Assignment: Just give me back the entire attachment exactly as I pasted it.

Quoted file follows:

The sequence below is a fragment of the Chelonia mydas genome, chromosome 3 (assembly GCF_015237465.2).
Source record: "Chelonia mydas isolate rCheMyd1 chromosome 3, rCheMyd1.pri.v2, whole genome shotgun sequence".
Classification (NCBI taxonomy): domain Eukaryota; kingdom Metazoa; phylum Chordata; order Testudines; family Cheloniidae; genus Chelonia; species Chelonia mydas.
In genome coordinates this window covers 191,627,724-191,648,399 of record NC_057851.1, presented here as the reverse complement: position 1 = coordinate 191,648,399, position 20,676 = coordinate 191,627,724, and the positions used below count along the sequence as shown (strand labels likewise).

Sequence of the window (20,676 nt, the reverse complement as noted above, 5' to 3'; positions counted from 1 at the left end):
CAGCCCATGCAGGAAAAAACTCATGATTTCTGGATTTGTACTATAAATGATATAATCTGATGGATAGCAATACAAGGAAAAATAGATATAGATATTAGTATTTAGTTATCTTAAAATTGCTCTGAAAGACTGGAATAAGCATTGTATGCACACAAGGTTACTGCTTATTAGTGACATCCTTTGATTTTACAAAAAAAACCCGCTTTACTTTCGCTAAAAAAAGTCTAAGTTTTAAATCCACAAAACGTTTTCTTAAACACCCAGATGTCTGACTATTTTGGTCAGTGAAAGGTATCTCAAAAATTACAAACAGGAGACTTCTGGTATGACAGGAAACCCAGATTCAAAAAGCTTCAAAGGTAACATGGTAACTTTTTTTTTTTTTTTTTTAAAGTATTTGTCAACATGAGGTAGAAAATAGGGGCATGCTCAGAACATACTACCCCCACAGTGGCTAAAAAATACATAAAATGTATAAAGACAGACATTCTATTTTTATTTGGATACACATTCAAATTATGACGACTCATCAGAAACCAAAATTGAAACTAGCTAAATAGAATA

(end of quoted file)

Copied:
The sequence below is a fragment of the Chelonia mydas genome, chromosome 3 (assembly GCF_015237465.2).
Source record: "Chelonia mydas isolate rCheMyd1 chromosome 3, rCheMyd1.pri.v2, whole genome shotgun sequence".
Classification (NCBI taxonomy): domain Eukaryota; kingdom Metazoa; phylum Chordata; order Testudines; family Cheloniidae; genus Chelonia; species Chelonia mydas.
In genome coordinates this window covers 191,627,724-191,648,399 of record NC_057851.1, presented here as the reverse complement: position 1 = coordinate 191,648,399, position 20,676 = coordinate 191,627,724, and the positions used below count along the sequence as shown (strand labels likewise).

Sequence of the window (20,676 nt, the reverse complement as noted above, 5' to 3'; positions counted from 1 at the left end):
CAGCCCATGCAGGAAAAAACTCATGATTTCTGGATTTGTACTATAAATGATATAATCTGATGGATAGCAATACAAGGAAAAATAGATATAGATATTAGTATTTAGTTATCTTAAAATTGCTCTGAAAGACTGGAATAAGCATTGTATGCACACAAGGTTACTGCTTATTAGTGACATCCTTTGATTTTACAAAAAAAACCCGCTTTACTTTCGCTAAAAAAAGTCTAAGTTTTAAATCCACAAAACGTTTTCTTAAACACCCAGATGTCTGACTATTTTGGTCAGTGAAAGGTATCTCAAAAATTACAAACAGGAGACTTCTGGTATGACAGGAAACCCAGATTCAAAAAGCTTCAAAGGTAACATGGTAACTTTTTTTTTTTTTTTTTTAAAGTATTTGTCAACATGAGGTAGAAAATAGGGGCATGCTCAGAACATACTACCCCCACAGTGGCTAAAAAATACATAAAATGTATAAAGACAGACATTCTATTTTTATTTGGATACACATTCAAATTATGACGACTCATCAGAAACCAAAATTGAAACTAGCTAAATAGAATA